The Yellow Ticket
The Yellow Ticket
(b. New York City, New York, 1963)
World Premiere of expanded musical score
Commissioned by Music of Remembrance
The Yellow Ticket music composition project by Alicia Svigals was first commissioned by the Foundation for Jewish Culture’s New Jewish Culture Network, and was made possible by the Arthur Tracy “The Street Singer” Endowment Fund. The expanded musical version for clarinet, violin and piano (2014), was commissioned by Music of Remembrance and had its world premiere at Music of Remembrance’s Holocaust Remembrance Concert on May 12, 2014, Benaroya Hall, Seattle, WA.
Directed by Victor Janson and Eugen Illès, The Yellow Ticket (1918) was one of Pola Negri’s first films for the German film studio UFA, and Paramount later released it in the U.S. in 1922. Negri, born in Poland in 1897, was the first exotic European actress imported to Hollywood during the silent film era and its highest paid actress, renowned for her flamboyant style and independent spirit. Although Negri is best known for her subsequent “vamp” and femme fatale roles both for German and American film, The Yellow Ticket offered an opportunity to play an atypical role of a sensitive, ambitious scholar.
The Yellow Ticket is set prior to the October Revolution, when sex work was legal in Tsarist Russia. Despite the government’s liberal policies on prostitution, anti-Semitic laws required Jewish women from the Pale of Settlement to possess prostitution papers in order to reside in cities outside the Pale of Settlement. The film, which explores social issues such as human trafficking, ethnic and religious discrimination and poverty, is based on Abraham Schomer’s 1911 Yiddish melodrama Afn Yam un “Ellis Island” (At Sea and Ellis Island) that was subsequently produced on Broadway in 1914 in an unauthorized English-language version written by Michael Morton. Several cinematic adaptations of the story preceded and followed the UFA production. An additional literary source is Aleksandr Amfiteatrow’s 1908 novel The Yellow Pass.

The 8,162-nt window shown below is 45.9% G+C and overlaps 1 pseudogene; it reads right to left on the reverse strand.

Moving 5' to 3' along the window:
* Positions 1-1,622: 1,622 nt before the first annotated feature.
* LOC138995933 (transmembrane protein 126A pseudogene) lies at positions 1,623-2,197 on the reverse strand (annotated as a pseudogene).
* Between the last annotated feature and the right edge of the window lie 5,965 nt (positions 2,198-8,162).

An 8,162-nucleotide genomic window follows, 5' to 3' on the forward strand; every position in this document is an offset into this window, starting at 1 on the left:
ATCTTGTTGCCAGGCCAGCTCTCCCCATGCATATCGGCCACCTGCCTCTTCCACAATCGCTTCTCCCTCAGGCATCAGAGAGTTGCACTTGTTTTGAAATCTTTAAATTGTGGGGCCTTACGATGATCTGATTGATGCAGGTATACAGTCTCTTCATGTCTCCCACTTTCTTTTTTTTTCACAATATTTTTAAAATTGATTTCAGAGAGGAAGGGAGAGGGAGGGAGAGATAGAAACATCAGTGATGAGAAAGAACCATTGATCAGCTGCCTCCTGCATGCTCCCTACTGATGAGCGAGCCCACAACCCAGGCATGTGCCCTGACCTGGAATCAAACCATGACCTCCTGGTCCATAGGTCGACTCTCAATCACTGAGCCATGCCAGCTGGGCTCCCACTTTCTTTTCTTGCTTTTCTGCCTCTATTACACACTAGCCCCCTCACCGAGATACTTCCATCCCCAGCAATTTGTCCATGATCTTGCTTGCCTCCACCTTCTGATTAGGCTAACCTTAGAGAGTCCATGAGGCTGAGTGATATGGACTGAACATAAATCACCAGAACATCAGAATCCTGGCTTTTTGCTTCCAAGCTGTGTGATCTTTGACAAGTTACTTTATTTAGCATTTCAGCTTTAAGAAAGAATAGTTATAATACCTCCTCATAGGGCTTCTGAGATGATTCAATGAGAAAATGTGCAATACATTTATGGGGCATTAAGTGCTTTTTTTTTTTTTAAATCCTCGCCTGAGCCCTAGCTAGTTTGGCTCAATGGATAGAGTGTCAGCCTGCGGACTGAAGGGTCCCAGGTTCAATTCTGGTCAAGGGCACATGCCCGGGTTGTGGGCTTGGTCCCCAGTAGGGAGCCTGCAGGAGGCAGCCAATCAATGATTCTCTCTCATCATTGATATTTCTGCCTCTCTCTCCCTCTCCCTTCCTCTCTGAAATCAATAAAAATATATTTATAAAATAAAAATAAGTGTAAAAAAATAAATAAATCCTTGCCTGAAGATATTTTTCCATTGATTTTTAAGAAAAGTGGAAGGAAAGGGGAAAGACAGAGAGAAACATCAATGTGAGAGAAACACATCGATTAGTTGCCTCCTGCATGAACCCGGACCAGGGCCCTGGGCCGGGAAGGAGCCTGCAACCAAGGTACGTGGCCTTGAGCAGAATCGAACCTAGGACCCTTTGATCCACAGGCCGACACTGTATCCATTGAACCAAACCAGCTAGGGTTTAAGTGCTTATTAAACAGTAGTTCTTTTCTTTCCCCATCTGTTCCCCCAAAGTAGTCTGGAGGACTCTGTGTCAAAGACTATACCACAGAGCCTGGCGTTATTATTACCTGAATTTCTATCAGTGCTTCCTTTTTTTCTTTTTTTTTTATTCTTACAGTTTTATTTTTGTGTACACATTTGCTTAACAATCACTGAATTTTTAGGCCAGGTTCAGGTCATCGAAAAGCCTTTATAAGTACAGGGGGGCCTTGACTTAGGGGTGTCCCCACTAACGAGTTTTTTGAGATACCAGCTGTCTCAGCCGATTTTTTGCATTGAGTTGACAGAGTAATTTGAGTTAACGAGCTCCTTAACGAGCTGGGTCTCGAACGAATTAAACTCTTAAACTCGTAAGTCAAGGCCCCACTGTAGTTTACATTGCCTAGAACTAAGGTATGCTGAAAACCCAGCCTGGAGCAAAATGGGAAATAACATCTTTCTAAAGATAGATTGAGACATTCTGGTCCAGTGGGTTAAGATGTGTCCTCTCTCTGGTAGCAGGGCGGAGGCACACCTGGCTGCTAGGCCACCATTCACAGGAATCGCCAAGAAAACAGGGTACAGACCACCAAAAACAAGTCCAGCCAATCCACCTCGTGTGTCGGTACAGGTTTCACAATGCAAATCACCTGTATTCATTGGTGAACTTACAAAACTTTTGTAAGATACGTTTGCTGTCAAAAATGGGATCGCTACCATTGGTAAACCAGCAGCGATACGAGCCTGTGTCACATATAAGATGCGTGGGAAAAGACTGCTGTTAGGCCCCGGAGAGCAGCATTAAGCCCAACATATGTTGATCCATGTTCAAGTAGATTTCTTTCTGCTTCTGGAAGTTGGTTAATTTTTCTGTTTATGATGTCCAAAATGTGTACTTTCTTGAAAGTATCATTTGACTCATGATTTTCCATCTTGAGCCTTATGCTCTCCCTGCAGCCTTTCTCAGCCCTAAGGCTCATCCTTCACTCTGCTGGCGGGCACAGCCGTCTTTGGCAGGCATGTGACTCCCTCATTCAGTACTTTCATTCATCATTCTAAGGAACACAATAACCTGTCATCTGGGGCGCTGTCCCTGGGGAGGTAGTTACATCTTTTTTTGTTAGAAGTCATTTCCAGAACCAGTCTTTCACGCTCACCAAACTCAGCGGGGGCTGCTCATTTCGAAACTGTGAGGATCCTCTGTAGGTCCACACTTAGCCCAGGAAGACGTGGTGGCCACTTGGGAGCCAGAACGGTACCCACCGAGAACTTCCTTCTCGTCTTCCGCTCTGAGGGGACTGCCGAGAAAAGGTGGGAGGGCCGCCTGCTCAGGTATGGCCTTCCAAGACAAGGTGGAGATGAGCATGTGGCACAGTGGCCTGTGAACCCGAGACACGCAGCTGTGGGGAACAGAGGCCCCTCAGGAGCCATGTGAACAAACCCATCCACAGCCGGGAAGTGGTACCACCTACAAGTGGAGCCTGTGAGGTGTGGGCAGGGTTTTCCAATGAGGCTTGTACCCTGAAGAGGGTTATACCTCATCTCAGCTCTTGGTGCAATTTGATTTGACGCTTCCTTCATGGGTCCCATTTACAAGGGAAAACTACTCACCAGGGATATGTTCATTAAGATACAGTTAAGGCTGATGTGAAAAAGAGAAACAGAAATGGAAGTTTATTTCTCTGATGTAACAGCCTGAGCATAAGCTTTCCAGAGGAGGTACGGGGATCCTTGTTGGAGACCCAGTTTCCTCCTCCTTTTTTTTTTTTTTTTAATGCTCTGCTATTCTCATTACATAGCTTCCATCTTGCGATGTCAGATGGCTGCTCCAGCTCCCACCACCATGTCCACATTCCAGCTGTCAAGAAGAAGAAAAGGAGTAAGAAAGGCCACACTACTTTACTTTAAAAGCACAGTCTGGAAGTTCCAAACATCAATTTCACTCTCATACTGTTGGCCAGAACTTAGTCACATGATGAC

Filmed partly on location in German-occupied Warsaw during the last year of World War I, the melodrama has several historical merits. Exteriors include rare documentary footage of Nalewki, Warsaw’s bustling Jewish district, before the neighborhood and the majority of its residents were destroyed by Nazi Germany. In addition, the film is a curious example of propaganda used to portray the Russian regime as inhumane and heartless.
In Memoirs of a Star (1970), Negri argues that The Yellow Ticket was remarkably progressive during a cinematic period of ethnic stereotyping: “Its sympathetic portrait of Jews might displease some of the population, but a vast majority would be very moved by it. It might even help to spread a little tolerance and understanding, and this would be no small accomplishment during those long enervating years of war.” - Andrew Ingall, Foundation for Jewish Culture
Alica Svigals offers the following remarks:
When I was commissioned to compose a new score for legendary silent movie star Pola Negri's 1918 film The Yellow Ticket, I found myself confronted with several intriguing challenges. This wonderful and strange work is a story about Jews, but made by and mostly for non-Jews. I wished to be the missing Jewish artistic collaborator who might bridge that gap by providing authentic sounds drawn straight from the Jewish soul. More than that, I wanted to bridge that gap between our time and theirs, which might deprive us of an emotional response to the story—a response which its original audience would surely have had.
The social mores depicted are a little mysterious now, and the pressures that drive the characters are not as self-evident as they would have been when the film was made. The narrative conventions of film, which are a second language to us, had not yet been formulated, and our cinematic technology renders the action a little faster than it should actually be. So I felt my task was to help the viewer overcome these obstacles: to use the soundtrack to clarify the story’s structure and through the music to arouse in the viewer the profound emotions depicted in the film.
I went about composing by watching each scene over and over until I was familiar with each gesture of the actors and every movement of the camera; in some scenes I could almost detect a steady tempo, and I used this as a basis for the melodies. Out and about in the streets of New York, I could still see the film in the corner of my mind’s eye and sounds to go with it would pop into my head.
The score is influenced by klezmer and non-Jewish East European folk forms, Béla Bartók and Ernest Bloch, European café music, the cantorial tradition, and my own particular fiddling style.